• Friday, July 19, 2024
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DAPPMAN debunks allegations of importing dirty fuels

DAPPMAN debunks allegations of importing dirty fuels

The Depot and Petroleum Products Marketers Association of Nigeria (DAPPMAN) has countered claims made by the management of Dangote Refinery that marketers are importing substandard fuel into Nigeria with the backing of the Nigerian Midstream and Downstream Petroleum Regulatory Authority (NMDPRA).

In a statement released last night, DAPPMAN emphasised that no association member or private fuel depot has imported fuel that fails to meet NMDPRA regulations.

“Recently, news surfaced with complaints from Dangote Industries Limited, alleging that the NMDPRA has been indiscriminately granting licenses to marketers to import ‘dirty refined products’ into Nigeria.

“DAPPMAN categorically states that no association member or private fuel depot has imported fuel that does not meet the specifications currently approved by the NMDPRA. The information from Dangote Refinery’s management is inaccurate,” the statement read.

DAPPMAN also pointed out that the NMDPRA had initially opposed offloading by daughter vessels from mother vessels via ship-to-ship operations offshore Lome. This opposition was met with strong resistance from downstream operators and was eventually withdrawn.

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The association recalled that between February and May 2024, the NMDPRA permitted diesel imports with a maximum sulphur content of 200 parts per million (ppm). However, the regulator later advanced the target date for implementing the 50 ppm sulphur limit on petrol and diesel imports from December 31, 2023, to June 1, 2024.

DAPPMAN argued that by this action, the regulator effectively limited all marketers and depots to sourcing diesel from Dangote Refinery, even though the refinery had not yet installed its desulphurisation equipment, and its diesel blends currently exceed 50 ppm sulphur.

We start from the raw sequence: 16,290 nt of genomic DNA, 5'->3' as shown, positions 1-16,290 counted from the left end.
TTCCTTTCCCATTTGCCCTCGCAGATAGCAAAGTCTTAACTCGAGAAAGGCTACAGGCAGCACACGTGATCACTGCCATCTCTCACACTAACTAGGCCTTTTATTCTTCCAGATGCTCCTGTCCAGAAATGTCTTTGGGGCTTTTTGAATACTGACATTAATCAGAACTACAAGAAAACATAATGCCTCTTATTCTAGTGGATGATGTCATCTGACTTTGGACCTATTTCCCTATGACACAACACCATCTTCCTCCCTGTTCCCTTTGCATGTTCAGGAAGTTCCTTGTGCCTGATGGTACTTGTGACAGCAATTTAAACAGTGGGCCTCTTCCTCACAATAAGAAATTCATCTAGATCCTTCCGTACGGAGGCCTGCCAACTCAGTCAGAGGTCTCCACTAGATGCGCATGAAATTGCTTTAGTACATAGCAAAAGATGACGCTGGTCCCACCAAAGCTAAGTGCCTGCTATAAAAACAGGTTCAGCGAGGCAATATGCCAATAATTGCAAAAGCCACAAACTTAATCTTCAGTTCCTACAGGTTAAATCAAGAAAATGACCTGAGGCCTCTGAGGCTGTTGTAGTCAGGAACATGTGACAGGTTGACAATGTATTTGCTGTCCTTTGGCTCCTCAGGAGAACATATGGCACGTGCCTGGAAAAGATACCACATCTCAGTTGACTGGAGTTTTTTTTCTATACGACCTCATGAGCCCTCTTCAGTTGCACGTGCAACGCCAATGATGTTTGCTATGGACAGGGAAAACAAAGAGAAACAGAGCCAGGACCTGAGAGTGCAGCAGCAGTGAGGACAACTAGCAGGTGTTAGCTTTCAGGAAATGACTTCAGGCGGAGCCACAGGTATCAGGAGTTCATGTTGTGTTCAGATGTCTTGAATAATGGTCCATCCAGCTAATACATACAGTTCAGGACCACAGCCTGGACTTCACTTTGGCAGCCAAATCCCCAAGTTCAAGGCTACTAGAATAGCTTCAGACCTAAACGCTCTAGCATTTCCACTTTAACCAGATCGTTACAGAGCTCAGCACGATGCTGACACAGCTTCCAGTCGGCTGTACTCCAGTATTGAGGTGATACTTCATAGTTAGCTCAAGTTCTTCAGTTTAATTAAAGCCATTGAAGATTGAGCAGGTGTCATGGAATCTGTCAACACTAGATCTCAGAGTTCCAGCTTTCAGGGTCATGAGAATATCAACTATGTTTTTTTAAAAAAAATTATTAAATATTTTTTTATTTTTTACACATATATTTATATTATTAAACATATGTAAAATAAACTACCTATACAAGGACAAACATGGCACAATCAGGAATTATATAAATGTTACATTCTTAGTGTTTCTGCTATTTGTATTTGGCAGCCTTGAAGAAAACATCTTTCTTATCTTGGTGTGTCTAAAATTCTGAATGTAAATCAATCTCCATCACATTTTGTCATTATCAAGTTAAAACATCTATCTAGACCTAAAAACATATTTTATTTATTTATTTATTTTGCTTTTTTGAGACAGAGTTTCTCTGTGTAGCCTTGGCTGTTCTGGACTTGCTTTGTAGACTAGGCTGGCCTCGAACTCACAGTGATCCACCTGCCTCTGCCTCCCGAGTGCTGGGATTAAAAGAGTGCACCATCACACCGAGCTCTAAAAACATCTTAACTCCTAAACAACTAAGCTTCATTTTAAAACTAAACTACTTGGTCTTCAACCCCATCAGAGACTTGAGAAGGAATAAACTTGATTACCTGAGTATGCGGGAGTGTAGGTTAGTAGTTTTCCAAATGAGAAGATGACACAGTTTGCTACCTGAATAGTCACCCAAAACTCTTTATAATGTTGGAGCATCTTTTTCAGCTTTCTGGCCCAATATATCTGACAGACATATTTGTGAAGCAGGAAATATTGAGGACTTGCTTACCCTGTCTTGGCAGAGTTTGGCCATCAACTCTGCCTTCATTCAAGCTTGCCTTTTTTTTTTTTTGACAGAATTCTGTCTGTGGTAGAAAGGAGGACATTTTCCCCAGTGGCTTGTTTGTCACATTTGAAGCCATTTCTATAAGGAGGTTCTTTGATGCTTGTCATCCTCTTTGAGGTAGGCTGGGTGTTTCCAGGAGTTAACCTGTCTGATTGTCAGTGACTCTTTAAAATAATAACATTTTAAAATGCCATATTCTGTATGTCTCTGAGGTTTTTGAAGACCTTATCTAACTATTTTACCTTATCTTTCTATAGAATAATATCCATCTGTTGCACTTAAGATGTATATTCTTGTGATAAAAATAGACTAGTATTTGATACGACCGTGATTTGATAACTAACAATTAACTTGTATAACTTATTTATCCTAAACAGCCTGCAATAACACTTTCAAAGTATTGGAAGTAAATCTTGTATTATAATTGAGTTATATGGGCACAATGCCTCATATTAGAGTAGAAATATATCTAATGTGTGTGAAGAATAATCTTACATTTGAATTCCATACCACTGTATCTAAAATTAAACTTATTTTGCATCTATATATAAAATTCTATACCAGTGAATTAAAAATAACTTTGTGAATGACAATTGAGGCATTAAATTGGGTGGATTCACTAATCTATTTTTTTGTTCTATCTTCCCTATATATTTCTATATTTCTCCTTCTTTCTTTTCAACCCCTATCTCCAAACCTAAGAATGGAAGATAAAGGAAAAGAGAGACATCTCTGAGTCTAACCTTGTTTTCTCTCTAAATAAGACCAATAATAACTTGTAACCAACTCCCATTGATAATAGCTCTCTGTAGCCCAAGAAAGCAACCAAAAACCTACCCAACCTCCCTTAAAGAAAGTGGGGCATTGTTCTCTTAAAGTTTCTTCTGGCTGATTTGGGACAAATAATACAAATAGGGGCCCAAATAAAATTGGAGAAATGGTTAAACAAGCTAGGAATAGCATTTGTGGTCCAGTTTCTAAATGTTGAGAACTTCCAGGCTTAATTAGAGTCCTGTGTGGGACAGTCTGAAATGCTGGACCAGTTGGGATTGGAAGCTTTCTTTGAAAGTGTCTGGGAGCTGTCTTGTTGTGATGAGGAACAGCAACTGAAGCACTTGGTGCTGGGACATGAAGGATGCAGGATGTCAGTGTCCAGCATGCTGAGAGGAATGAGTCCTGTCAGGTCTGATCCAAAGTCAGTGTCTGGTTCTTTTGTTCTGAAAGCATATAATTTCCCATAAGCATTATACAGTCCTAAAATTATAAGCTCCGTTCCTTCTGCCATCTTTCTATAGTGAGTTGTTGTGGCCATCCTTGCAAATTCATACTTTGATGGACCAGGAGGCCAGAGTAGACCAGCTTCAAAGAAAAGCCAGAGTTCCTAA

“This move was also contested by DAPPMAN in a letter to the NMDPRA dated June 10, 2024, warning the regulator against inadvertently promoting a monopoly in the sector.

“Despite repeated resistance to attempts to introduce a Dangote Refinery monopoly into the downstream sector, and the fact that the refinery’s latest diesel production reports sulphur content at 1200 ppm, it is perplexing that Dangote Industries’ management would claim that the NMDPRA is granting licenses indiscriminately for importing ‘dirty refined products’ into Nigeria,” DAPPMAN stated.

According to the marketers, the current diesel blend from Dangote Refinery, with a reported sulphur content of 1200 ppm, is technically classified as ‘dirty fuel,’ significantly exceeding the 200 ppm limit adhered to by other marketers and depot owners.

While acknowledging Dangote Refinery’s right to adopt any business model, DAPPMAN criticized the refinery’s practice of offering cheaper bulk sales prices to international buyers at the expense of Nigerian buyers, questioning the company’s patriotism.

The association also noted that several Nigerian marketers had been offered Dangote Refinery cargoes by international trading firms at much lower rates than those directly offered by the refinery, which they argued is not in the best interest of Nigerian fuel consumers.

“There is no doubt that the success of Dangote Refinery would be a source of pride for the nation. However, all downstream operators must comply with the Petroleum Industry Act (PIA) 2021, which opposes any form of monopoly.

“DAPPMAN remains committed to collaborating with all stakeholders, including Dangote Refinery, to provide safe, healthy fuels to all Nigerians competitively, ensuring affordable fueling options for their daily needs,” the statement concluded.